In Warren, "estate planning" refers to all of the decisions affecting how a person's property is going to be disposed of after their death, as well as the procedure of implementing those decisions when the time comes.
If you want to start the process of planning your estate, you've made a good choice, particularly if you care about what happens to your survivors after you're gone. You should be careful, however, and make sure you have the help of a legal and financial expert every step of the way. This will likely prove very helpful in the long run, preventing a lot of problems in the future.
In addition to post-death decisions, estate planning also concerns issues that might affect you during your life, such as granting power of attorney to a family member or trusted friend in case you become unable to make your own decisions regarding your finances or medical care. Furthermore, effective estate planning can minimize the impact that estate taxes and court fees will have on your final disposition to your loved ones.
The last thing a person wants to think about is the possibility that, after their death, their survivors are fighting over some part of their estate plan that's ambiguous or otherwise contentious. If you want to keep this, or at least make it far less possible, you should have the help of a Warren attorney every step of the way.
Common Features of Warren Estates
Will: This is a legal document which transfers ownership of the testator's (the person making the will) property to named beneficiaries after the testator's death. The beneficiaries can be just about anyone the testator chooses, but smaller estates, usually only include family members, and maybe very close friends. If you want, you can place conditions on gifts (say, leaving a certain amount of money to your son, but only if he graduates college before he turns 25 - this is just an example). However, a will can't actually compel anyone to do anything, and some conditional gifts won't be enforced, typically because they involve an illegal act, or require a person to marry or refrain from marrying a specific person.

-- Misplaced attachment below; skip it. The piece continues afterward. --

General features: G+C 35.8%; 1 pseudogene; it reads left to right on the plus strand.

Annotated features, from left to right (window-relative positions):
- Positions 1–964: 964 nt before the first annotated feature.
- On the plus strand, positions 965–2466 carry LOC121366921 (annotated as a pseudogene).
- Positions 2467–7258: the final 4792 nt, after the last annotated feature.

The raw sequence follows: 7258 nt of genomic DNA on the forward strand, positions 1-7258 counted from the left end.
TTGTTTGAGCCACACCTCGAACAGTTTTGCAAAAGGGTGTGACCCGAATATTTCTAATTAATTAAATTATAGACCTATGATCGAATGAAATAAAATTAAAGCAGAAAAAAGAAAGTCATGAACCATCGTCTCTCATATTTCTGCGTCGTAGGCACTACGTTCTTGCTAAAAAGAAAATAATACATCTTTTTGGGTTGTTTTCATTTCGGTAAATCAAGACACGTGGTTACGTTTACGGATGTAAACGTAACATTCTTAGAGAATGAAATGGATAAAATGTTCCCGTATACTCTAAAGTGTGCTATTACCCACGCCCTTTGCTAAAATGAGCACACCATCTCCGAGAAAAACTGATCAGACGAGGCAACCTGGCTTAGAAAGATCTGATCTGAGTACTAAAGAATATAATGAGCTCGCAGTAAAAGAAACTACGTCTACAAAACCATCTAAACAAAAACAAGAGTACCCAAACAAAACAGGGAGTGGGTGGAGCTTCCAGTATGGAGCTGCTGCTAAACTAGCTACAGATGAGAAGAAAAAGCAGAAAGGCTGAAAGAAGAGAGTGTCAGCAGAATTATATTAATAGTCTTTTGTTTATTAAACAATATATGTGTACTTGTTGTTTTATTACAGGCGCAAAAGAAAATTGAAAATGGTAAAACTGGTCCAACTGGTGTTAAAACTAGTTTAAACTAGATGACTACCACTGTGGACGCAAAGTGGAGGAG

Living Will: A living will contains instructions about your medical care, generally for the purpose of informing your family and doctors of your preferences if you suddenly become incapacitated. A living will is very critical if you have any strong preferences in this area. It should be written with the advice of a doctor, so you know the particular medical consequences of your decisions, and a lawyer, so it is virtually guaranteed to be legally binding.
Power of Attorney: What if you become incapacitated, and can't make your own decisions? It would be nice if somebody knew what you would want in a given situation, and, on top of that, had the legal authority to make that decision for you. Power of attorney lets you do exactly that, granting a person of your choice the ability to make certain decisions for you, in case you, for whatever reason, can't (you can, of course, control the scope of power that you grant).
Funeral Arrangements: You should make it very clear to the individuals handling your funeral what type of funeral you want, and what you want done with your body. You should not put these instructions in your will, because wills are often not read until days or weeks after the testator dies, by which point it may be too late to give their wishes on this subject effect.
Do I Need a Warren Estates Lawyer?
A reputable lawyer in Warren can make the process of estate planning as easy as it possibly can be. He or she can help ensure that your wishes are given effect, and minimize the chances of disputes between your survivors.